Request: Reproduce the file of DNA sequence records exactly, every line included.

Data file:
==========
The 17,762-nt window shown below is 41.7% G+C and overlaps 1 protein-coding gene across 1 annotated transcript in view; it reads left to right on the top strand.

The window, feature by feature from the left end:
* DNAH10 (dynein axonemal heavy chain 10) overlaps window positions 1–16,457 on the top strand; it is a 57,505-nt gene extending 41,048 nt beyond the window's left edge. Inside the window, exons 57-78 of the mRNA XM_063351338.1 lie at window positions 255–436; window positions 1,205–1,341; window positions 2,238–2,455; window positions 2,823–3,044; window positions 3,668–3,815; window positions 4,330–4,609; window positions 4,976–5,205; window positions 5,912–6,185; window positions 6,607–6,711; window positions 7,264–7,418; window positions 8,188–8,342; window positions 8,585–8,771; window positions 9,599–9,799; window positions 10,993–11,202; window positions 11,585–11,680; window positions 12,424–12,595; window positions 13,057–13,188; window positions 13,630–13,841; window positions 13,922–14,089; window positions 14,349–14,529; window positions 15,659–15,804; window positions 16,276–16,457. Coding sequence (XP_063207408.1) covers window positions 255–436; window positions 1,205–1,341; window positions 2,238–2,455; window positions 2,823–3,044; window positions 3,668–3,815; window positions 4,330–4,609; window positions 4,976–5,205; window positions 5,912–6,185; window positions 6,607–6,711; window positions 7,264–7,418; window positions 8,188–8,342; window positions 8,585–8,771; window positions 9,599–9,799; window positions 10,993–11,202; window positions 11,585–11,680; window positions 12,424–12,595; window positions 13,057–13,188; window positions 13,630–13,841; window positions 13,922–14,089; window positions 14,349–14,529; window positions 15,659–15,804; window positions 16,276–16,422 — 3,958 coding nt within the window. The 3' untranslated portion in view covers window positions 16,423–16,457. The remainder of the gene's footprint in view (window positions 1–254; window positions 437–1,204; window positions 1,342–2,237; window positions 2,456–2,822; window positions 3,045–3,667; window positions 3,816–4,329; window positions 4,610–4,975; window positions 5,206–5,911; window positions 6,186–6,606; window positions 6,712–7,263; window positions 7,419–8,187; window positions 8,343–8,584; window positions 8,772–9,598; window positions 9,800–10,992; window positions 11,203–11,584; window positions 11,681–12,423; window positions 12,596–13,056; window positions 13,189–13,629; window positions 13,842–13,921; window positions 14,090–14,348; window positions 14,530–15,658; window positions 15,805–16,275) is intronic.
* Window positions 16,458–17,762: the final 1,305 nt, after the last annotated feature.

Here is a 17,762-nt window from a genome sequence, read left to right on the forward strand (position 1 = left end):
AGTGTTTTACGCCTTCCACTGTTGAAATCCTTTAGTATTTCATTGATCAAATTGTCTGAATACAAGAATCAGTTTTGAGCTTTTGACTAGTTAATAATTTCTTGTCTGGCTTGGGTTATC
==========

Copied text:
The 17,762-nt window shown below is 41.7% G+C and overlaps 1 protein-coding gene across 1 annotated transcript in view; it reads left to right on the top strand.

The window, feature by feature from the left end:
* DNAH10 (dynein axonemal heavy chain 10) overlaps window positions 1–16,457 on the top strand; it is a 57,505-nt gene extending 41,048 nt beyond the window's left edge. Inside the window, exons 57-78 of the mRNA XM_063351338.1 lie at window positions 255–436; window positions 1,205–1,341; window positions 2,238–2,455; window positions 2,823–3,044; window positions 3,668–3,815; window positions 4,330–4,609; window positions 4,976–5,205; window positions 5,912–6,185; window positions 6,607–6,711; window positions 7,264–7,418; window positions 8,188–8,342; window positions 8,585–8,771; window positions 9,599–9,799; window positions 10,993–11,202; window positions 11,585–11,680; window positions 12,424–12,595; window positions 13,057–13,188; window positions 13,630–13,841; window positions 13,922–14,089; window positions 14,349–14,529; window positions 15,659–15,804; window positions 16,276–16,457. Coding sequence (XP_063207408.1) covers window positions 255–436; window positions 1,205–1,341; window positions 2,238–2,455; window positions 2,823–3,044; window positions 3,668–3,815; window positions 4,330–4,609; window positions 4,976–5,205; window positions 5,912–6,185; window positions 6,607–6,711; window positions 7,264–7,418; window positions 8,188–8,342; window positions 8,585–8,771; window positions 9,599–9,799; window positions 10,993–11,202; window positions 11,585–11,680; window positions 12,424–12,595; window positions 13,057–13,188; window positions 13,630–13,841; window positions 13,922–14,089; window positions 14,349–14,529; window positions 15,659–15,804; window positions 16,276–16,422 — 3,958 coding nt within the window. The 3' untranslated portion in view covers window positions 16,423–16,457. The remainder of the gene's footprint in view (window positions 1–254; window positions 437–1,204; window positions 1,342–2,237; window positions 2,456–2,822; window positions 3,045–3,667; window positions 3,816–4,329; window positions 4,610–4,975; window positions 5,206–5,911; window positions 6,186–6,606; window positions 6,712–7,263; window positions 7,419–8,187; window positions 8,343–8,584; window positions 8,772–9,598; window positions 9,800–10,992; window positions 11,203–11,584; window positions 11,681–12,423; window positions 12,596–13,056; window positions 13,189–13,629; window positions 13,842–13,921; window positions 14,090–14,348; window positions 14,530–15,658; window positions 15,805–16,275) is intronic.
* Window positions 16,458–17,762: the final 1,305 nt, after the last annotated feature.

Here is a 17,762-nt window from a genome sequence, read left to right on the forward strand (position 1 = left end):
AGTGTTTTACGCCTTCCACTGTTGAAATCCTTTAGTATTTCATTGATCAAATTGTCTGAATACAAGAATCAGTTTTGAGCTTTTGACTAGTTAATAATTTCTTGTCTGGCTTGGGTTATC